output.Text += "&nbsp;&nbsp;&nbsp;Node Name: " + objChildren[count].Name + "<br />";

         // check for children
         if(objChildren[count].HasChildNodes) {

            // get the list of child nodes
            XmlNodeList objChildrenOfChildren = objChildren[count].ChildNodes;
        
            // loop through the Nodes
            for(int innercount = 0; innercount < objChildrenOfChildren.Count; innercount++) {
           
               output.Text += "&nbsp;&nbsp;&nbsp;&nbsp;&nbsp;&nbsp;Node Name: " + objChildrenOfChildren[innercount].Name + "<br />";
            }
         }              
      }
   }
}


Once a reference to the root of the tree has been obtained and passed to NodeDetails(), the "ChildNodes" property is used to obtain a list of the children of that node. This list is returned as a new XmlNodeList object, which comes with its own properties and methods for accessing individual elements of the node list.

As you can see, one of these properties is the "Count" property, used to obtain the number of child nodes, in order to iterate through them. Individual elements of the node list can be accessed in the same manner that you would access individual elements of an array. Each element in the XmlNodeList object returns a XmlNode object, which puts us back on familiar territory - the XmlNode object's standard "Name" property can now be used to access information about the node.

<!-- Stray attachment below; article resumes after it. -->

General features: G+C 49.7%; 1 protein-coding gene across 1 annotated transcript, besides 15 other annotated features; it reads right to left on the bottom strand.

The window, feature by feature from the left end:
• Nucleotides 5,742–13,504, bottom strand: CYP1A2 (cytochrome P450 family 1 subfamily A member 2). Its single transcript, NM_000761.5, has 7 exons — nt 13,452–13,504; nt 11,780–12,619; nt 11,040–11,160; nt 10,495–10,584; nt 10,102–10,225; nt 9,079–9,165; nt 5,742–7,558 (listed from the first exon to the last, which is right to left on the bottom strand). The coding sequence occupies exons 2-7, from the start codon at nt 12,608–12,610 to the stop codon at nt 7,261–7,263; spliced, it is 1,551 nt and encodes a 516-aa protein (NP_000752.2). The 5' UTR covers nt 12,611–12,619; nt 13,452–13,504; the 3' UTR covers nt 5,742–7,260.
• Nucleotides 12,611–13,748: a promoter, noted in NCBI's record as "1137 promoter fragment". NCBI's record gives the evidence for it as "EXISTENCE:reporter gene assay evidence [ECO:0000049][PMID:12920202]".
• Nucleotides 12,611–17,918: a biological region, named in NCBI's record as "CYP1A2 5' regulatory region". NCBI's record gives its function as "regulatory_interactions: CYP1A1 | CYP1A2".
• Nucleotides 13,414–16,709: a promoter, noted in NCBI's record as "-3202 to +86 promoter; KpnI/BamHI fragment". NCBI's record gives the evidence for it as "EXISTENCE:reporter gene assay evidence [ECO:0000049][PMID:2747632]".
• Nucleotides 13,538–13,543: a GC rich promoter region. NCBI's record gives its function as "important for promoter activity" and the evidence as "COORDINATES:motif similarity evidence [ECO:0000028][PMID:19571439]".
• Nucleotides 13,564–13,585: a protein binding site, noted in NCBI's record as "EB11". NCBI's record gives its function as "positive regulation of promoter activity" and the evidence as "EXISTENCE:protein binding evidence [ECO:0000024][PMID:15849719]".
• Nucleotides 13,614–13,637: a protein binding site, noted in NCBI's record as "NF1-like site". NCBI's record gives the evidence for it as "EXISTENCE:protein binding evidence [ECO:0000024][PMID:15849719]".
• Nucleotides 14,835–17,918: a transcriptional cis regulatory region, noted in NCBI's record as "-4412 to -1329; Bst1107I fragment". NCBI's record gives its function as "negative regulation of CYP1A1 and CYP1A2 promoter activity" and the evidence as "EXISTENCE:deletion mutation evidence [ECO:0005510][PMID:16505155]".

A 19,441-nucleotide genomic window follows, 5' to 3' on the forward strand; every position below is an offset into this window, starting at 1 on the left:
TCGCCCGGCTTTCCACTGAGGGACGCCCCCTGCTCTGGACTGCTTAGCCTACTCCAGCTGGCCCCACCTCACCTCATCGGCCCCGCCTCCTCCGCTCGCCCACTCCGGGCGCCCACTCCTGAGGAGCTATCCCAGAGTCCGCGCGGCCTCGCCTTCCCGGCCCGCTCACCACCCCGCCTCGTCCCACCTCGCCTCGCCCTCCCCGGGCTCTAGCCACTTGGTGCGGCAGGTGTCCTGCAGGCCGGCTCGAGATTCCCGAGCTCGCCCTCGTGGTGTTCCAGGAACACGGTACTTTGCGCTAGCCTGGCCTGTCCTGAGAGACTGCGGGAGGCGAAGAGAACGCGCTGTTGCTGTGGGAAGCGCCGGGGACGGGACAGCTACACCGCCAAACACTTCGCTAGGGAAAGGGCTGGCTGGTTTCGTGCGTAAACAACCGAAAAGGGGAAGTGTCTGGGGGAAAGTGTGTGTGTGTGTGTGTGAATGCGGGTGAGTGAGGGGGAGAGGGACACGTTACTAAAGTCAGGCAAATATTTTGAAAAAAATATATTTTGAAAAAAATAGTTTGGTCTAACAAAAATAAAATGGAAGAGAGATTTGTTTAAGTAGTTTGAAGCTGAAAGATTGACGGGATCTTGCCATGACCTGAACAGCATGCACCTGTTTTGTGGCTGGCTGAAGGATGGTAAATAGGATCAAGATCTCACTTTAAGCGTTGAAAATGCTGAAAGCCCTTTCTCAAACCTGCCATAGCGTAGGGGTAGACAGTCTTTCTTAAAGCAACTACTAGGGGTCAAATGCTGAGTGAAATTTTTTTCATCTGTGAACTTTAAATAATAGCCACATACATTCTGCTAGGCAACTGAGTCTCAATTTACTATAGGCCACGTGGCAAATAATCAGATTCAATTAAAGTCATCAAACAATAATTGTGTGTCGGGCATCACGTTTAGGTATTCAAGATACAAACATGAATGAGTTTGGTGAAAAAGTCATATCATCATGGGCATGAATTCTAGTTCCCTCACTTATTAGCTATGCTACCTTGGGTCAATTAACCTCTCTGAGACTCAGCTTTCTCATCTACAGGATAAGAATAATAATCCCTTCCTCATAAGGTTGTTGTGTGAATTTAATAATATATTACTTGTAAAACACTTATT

The process is then repeated for each of these XmlNode objects - a check for further children, a retrieved XmlNodeList object, a loop iterating through the child nodes - until the end of the document tree is reached.


Deprecated: Function eregi_replace() is deprecated in /home3/vvaswani/sql.php on line 301

Deprecated: preg_replace(): The /e modifier is deprecated, use preg_replace_callback instead in /home3/vvaswani/public_html/community/columns/trog/print.php on line 150

Deprecated: preg_replace(): The /e modifier is deprecated, use preg_replace_callback instead in /home3/vvaswani/public_html/community/columns/trog/print.php on line 152

Deprecated: Function ereg_replace() is deprecated in /home3/vvaswani/public_html/community/columns/trog/print.php on line 167

Deprecated: Function ereg_replace() is deprecated in /home3/vvaswani/public_html/community/columns/trog/print.php on line 168

Deprecated: Function split() is deprecated in /home3/vvaswani/public_html/community/columns/trog/print.php on line 170
When Laziness Is A Virtue

In the example above, I've manually written code to handle each level of the tree for illustrative purposes - however, in a production environment, doing this is pure insanity, especially since an XML document can have any number of nested levels. A far more professional approach would be to write a recursive function to automatically iterate through the document tree - this results in cleaner, more readable code, and it's also much, much easier to maintain.


<%@ Page Language="C#"%>
<%@ import  namespace="System.Xml"%>
<html>
<head>
<script runat="server">

// keep track of the tabs
int intTabCounter = 0;

// function to format the tree with indented levels
void FormatTree (int intTabCounter) {
   for(int j = 1; j < intTabCounter; j++) {